Injunction Against State Hospital Could Have Far-Reaching Implications

Oregon State Hospital 10.20.21 Ben Botkin .jpg

Large red building, the Oregon State Hospital

A federal judge ordered Oregon State Hospital to immediately admit two patients for treatment who were being held in jail while they waited for months for admittance, saying their rights were violated.

The ruling is just the latest to find that overcrowding at the facility is leading to constitutional violations. And it follows two previous judicial findings of contempt of court against the state over the treatment of the same two prisoners.

It suggests that the state’s current legal quandary over aid-and-assist cases — who are required to be admitted within seven days — could now be extended to prisoners who are found guilty except for insanity.

The judge’s ruling came over a lawsuit filed Nov. 9 in Oregon U.S. District Court by Jarod Bowman and Joshawn Douglas-Simpson. Filed by attorney Ethan Levi, the suit noted that the earlier this year Multnomah Circuit Judge Nan Waller found the two men “guilty except for insanity” and ordered Bowman and Douglas-Simpson — in March and May, respectively — to be transported “without unreasonable delay” from the Multnomah County Detention Center to the Oregon State Hospital for care and treatment.

Waller then issued successive contempt rulings against the state in September and October for ignoring her ruling.

The state is contending that it can’t admit the two prisoners due to a federal court ruling ordering the facility to admit aid-and-assist patients — those in need of care so they can assist in their own defense in criminal court. State lawyers contended the federal ruling requires them to prioritize aid-and-assist patients over guilty-except-for-insanity defendants.

On Nov. 15, however, Oregon U.S. District Judge Marco A. Hernandez said the state’s representation is just not true.

“That is false,” he wrote, adding that the earlier federal injunction concerning aid-and-assist patients “does not address the relative priority of aid-and-assist patients and GEI (guilty except for insanity) patients.”

“If OSH cannot admit GEI patients while admitting aid-and-assist patients within the court-ordered timeframe, it’s because OSH lacks the space and the funding to do so — not because the (federal) order compels it to prioritize one group over another. In other words, any prioritization stems from Defendant’s failure to provide the funds, staff, and facilities necessary to satisfy the constitutional rights of both groups. When satisfying constitutional guarantees, Defendants cannot rob Peter to pay Paul.” While the state had asked Hernandez to wait until the Bowman case could be merged with the earlier aid-and-assist case, Hernandez opined that the state “offers no reason for the Court to ignore the ongoing violations of Plaintiffs’ rights currently before the Court.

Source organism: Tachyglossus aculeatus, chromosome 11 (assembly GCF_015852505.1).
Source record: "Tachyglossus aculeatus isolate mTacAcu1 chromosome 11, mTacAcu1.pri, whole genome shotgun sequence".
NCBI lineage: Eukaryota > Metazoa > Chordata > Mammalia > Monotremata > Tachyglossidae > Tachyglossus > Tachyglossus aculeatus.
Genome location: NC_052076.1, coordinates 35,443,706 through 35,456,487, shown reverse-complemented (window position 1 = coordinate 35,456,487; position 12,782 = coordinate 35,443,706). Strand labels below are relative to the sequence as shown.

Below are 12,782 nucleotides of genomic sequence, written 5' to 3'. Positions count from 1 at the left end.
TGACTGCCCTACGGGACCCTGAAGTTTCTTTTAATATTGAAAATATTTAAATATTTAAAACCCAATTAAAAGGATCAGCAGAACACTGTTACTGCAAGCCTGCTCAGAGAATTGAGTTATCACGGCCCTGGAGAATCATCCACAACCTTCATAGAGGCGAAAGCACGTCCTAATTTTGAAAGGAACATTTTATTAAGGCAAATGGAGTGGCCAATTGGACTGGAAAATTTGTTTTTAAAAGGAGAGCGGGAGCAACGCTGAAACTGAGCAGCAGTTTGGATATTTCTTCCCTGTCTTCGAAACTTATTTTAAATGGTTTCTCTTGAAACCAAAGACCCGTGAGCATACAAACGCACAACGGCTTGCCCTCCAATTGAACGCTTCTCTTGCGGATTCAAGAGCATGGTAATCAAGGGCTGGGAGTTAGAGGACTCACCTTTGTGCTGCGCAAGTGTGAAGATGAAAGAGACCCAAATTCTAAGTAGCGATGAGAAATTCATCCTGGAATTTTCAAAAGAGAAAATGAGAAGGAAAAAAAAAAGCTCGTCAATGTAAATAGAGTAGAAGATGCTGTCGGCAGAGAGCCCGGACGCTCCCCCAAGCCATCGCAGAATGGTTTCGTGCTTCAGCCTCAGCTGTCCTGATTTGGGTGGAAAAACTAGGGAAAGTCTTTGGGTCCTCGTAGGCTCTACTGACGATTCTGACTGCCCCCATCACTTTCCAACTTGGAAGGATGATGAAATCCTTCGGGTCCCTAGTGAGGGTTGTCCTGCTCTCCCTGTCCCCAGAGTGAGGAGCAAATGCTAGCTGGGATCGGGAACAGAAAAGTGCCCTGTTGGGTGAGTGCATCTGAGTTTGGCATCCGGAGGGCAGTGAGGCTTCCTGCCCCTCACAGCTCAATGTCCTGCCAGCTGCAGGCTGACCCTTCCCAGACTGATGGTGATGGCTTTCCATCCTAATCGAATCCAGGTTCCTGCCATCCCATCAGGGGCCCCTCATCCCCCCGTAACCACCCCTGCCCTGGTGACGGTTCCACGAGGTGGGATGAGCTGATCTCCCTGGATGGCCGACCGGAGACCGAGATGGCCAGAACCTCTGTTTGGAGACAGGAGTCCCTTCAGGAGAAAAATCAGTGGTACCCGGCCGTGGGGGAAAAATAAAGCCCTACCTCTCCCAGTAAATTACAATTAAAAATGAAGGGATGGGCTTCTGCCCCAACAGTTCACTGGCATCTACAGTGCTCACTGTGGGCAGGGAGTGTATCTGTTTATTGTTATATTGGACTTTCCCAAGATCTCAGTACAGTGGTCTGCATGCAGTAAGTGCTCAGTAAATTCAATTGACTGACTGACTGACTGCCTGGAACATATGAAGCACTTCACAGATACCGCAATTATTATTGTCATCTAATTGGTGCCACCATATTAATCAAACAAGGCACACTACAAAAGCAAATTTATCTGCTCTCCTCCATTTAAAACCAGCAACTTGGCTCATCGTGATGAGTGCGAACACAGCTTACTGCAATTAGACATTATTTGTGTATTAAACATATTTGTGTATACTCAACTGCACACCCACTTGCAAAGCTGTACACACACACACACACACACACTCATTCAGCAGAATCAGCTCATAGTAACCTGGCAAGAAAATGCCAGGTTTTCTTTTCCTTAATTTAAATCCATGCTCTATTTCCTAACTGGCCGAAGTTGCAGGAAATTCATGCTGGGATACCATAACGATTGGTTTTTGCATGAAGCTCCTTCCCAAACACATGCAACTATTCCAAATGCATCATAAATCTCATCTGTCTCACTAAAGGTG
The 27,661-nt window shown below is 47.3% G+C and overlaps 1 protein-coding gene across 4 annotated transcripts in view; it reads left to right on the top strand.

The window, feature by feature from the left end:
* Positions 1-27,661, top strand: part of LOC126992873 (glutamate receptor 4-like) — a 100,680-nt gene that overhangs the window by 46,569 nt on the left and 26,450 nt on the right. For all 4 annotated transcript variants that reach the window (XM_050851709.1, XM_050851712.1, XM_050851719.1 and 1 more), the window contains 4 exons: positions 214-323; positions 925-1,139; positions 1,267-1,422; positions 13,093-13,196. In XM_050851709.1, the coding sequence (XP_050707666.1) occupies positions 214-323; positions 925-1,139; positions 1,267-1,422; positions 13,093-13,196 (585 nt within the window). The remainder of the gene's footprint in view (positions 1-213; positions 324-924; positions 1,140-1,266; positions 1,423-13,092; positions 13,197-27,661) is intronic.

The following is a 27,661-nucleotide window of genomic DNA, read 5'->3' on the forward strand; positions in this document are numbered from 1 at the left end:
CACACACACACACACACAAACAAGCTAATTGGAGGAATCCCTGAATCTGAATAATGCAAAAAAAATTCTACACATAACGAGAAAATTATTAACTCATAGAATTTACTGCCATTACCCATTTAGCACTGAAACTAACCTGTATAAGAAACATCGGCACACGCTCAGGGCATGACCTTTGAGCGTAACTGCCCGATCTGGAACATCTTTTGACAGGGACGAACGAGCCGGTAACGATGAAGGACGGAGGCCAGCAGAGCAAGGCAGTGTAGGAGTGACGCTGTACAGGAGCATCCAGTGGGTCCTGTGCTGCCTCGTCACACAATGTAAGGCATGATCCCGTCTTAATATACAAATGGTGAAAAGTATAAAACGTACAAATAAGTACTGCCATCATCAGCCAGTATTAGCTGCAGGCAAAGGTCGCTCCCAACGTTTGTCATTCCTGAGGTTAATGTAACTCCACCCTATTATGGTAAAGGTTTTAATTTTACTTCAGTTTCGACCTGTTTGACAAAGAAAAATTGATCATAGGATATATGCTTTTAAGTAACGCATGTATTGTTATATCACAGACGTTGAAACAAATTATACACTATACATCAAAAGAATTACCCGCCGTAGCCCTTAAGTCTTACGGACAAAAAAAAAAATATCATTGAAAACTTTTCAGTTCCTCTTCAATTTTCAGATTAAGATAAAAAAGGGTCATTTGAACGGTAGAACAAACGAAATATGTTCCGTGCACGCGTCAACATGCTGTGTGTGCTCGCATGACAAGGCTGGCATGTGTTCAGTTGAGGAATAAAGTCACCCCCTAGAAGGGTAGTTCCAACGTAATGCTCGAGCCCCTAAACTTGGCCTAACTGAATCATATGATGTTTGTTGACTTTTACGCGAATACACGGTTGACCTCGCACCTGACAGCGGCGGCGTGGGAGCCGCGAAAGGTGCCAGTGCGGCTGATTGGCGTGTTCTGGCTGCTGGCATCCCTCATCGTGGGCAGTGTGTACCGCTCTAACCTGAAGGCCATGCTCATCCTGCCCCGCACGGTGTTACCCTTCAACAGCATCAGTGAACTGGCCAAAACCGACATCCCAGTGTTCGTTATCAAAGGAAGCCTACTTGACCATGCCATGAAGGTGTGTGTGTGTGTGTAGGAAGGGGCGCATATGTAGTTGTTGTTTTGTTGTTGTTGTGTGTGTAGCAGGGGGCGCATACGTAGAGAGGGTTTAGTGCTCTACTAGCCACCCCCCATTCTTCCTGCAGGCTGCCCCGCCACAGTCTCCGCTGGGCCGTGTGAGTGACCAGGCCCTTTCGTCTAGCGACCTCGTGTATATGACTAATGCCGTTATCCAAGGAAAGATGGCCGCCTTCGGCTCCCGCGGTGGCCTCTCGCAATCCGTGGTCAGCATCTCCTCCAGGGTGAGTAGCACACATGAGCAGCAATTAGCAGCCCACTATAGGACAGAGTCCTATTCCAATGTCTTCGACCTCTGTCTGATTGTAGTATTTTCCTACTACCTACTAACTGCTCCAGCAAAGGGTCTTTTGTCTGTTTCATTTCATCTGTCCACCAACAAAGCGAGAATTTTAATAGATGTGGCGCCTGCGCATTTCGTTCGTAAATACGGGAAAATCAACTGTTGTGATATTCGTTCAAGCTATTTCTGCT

“Because they remain in the MCDC, Plaintiffs remain incarcerated — and are thus being punished without being convicted — and they do not receive any restorative treatment,” Henandez wrote. “Defendants likely violate the substantive due process rights of Plaintiffs when they refuse to admit them in a timely manner. And lack of space or funding is no excuse.”

Oregon State Hospital has faced intensive scrutiny in recent months over its staffing shortage, with employees leveling charges of inadequate patient care and chaotic transfers of patents among units. 

Oregon Health Authority Director Patrick Allen has submitted a proposal to Oregon lawmakers that would allow the state hospital to hire another 359 employees starting in March and convert another 134 unbudgeted positions into permanent positions. That would increase the permanent workforce’s size by nearly 500 staff and cost $33.5 million in the 2021-2023 budget cycle. If approved, it would cost an estimated $63.2 million in the 2023-2025 budget cycle. 

You can reach Nick Budnick at [email protected] or find him on Twitter at @NickBudnick.

News source: 
This article is for premium subscribers. If you are one, please sign in below.
You can see two more premium stories for free. To subscribe, click here. We depend on premium subscriptions to survive, and they are tax deductible.